|Posted by Lilly on February 14, 2013 at 4:05 AM|
Last Spring, I wasn't two steps into starting up my Italian Ice business when the unexpected happened. I was searching for a commissary, and I thought it wise of me to ask local churches and synagogues with kitchen space whether they'd partner up with me as my commissary. Shortly after receiving a rejection email from one organization, their contact person turned right around and asked me if I would donate tubs of Italian Ice to their annual 5k event. Interestingly (and quite clever), she mentioned that the local Rita's had already committed to one tub. Well, naive, anxious and not to be outdone, I found myself committing enthusiastically for TWO tubs of Italian Ice. In return, she promised, I would get free advertising exposure in their 5k marketing flyer. At the time, I thought it was a wonderful opportunity! A year later, a year wiser and more jaded, I view it very differently. Let me explain.
On the day of the event, I loaded their two selected Italian Ice flavors into a marine cooler to take over to their event, at 8:00 am on a Saturday morning. First, the entire point of becoming an Italian Ice vendor is to run by my own rules and my own hours. Typically I won't sell until 11:00am when it gets good and hot and I've enjoyed sleeping in. Already, bleary-eyed, I was not as enthusiastic as when I'd made the commitment.
Next, upon arriving at the event, there were tons of people and volunteers, but my contact was nowhere in sight. I asked random people to lead me to her, but in the end I never met her. A kind soul took me to the kitchen freezers where I dropped off my Italian Ice. Nevermind that their kitchen and walk-in freezer was huge and state-of-the-art! The freezer shelves were empty. And yet, they'd declined my request for a commissary. Yeah, that got to me.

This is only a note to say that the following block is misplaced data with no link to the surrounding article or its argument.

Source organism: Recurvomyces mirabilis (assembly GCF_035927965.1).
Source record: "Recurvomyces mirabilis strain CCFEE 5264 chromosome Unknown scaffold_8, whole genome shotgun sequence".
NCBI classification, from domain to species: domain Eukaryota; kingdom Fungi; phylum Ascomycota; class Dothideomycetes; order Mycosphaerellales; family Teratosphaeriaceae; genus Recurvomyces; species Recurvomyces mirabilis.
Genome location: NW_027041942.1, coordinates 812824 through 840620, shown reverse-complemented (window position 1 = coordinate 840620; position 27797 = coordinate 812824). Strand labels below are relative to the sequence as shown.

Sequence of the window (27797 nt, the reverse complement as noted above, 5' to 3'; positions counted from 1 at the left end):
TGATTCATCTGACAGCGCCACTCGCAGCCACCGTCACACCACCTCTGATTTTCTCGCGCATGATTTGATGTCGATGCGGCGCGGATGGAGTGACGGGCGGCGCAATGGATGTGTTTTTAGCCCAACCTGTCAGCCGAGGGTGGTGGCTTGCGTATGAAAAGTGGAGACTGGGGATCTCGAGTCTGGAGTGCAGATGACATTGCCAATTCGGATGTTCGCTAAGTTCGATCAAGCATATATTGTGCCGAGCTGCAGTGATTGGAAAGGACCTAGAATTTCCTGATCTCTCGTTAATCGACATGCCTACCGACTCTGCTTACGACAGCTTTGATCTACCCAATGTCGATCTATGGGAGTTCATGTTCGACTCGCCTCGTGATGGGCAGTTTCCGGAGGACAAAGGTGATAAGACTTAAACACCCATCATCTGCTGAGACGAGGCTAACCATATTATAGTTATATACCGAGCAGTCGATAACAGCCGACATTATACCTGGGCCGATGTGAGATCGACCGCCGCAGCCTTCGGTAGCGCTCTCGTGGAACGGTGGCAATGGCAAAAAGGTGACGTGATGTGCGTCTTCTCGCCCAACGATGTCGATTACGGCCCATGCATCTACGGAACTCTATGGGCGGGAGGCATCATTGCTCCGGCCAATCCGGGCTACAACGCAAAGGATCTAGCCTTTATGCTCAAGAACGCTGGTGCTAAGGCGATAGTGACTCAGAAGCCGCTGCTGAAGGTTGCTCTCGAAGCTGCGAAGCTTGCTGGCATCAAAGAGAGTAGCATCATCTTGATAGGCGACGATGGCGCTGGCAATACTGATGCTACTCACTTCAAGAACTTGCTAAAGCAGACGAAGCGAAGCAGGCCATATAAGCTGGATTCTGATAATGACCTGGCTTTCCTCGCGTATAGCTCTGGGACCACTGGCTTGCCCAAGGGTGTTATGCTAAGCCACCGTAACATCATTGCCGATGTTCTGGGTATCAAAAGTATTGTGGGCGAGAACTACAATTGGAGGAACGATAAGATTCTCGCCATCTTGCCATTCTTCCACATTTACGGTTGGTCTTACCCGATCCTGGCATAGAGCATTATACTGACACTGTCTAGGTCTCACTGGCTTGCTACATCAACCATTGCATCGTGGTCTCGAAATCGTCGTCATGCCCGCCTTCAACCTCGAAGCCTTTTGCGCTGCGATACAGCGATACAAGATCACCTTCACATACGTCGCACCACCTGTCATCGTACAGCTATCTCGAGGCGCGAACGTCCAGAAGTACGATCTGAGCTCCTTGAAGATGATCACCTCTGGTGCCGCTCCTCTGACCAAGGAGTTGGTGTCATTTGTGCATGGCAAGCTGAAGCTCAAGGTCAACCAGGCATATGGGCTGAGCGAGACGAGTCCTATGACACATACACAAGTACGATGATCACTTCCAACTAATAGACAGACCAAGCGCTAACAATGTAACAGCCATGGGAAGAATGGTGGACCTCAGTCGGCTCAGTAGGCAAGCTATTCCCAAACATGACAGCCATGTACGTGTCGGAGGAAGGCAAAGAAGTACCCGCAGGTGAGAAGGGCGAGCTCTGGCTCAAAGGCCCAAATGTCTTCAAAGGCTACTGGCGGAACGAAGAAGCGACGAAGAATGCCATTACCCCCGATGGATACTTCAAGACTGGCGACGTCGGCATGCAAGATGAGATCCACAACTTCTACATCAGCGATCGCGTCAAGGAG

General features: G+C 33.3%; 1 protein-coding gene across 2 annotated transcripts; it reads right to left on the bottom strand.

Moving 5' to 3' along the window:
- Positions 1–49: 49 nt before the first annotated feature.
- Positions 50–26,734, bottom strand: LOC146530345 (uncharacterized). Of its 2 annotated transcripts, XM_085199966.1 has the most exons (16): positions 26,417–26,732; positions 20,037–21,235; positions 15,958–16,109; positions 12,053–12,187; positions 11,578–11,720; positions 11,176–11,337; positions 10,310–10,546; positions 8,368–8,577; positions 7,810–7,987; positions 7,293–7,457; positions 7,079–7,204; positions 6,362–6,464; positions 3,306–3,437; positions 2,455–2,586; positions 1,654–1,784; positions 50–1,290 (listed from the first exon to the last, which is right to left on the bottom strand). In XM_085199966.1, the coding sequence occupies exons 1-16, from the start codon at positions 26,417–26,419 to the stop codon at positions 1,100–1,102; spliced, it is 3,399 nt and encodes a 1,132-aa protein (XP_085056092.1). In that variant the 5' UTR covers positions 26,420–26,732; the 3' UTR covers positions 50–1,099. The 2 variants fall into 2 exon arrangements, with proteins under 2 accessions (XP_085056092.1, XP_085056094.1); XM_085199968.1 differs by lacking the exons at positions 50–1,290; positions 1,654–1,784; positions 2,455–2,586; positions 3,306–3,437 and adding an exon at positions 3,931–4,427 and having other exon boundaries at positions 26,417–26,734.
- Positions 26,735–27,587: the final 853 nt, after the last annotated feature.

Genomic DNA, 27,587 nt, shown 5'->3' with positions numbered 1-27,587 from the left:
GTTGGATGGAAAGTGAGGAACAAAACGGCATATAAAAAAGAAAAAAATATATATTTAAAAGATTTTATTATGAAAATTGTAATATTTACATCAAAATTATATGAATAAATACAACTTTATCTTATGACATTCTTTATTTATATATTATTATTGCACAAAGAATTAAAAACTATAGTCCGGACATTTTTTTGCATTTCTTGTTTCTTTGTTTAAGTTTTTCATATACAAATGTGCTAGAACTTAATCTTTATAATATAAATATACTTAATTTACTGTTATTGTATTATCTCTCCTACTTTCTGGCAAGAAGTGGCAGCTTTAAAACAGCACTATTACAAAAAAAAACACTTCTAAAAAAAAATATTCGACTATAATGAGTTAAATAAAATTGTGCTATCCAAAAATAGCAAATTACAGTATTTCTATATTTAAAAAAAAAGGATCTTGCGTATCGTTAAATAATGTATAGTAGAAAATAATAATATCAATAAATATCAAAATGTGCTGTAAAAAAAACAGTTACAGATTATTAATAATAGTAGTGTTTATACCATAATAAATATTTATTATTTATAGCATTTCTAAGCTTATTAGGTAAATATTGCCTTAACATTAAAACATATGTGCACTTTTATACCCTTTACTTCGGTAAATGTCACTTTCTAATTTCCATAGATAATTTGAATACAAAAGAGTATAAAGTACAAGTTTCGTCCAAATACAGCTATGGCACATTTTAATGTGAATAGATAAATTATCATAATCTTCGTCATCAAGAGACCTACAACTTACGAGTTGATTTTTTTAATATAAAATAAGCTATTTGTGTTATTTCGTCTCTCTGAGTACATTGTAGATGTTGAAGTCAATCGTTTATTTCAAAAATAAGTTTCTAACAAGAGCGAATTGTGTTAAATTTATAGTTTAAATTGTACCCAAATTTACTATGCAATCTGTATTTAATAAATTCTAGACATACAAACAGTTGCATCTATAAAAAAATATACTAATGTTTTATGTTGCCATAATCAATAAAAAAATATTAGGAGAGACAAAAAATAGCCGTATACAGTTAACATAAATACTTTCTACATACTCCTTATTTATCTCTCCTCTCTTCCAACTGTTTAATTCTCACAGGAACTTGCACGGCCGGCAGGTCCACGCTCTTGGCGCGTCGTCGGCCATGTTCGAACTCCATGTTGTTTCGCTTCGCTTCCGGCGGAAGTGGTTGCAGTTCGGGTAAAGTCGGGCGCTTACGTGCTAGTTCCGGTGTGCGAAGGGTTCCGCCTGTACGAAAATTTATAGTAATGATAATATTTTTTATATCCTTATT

About two weeks later, I got a a thank-you email from an unknown party for that organization, informing me that my Italian Ice was a hit and that it was gone after one hour of continuous scooping. What I didn't get, however, was any proof of that advertising they'd promised. Nor did I receive any letter formally detailing my donation, so that I could write it off on the following year's business taxes.
So, what did I learn that I now share with you, dear readers?
in the end, I learned, and I'm more business savvy. And I'm certainly not opposed to donating and helping organizations out... on my terms. So, how about you? Do you have any lessons learned from times when you were asked to donate Italian Ice to an organization's event? I'd love you to share them with us in the comments.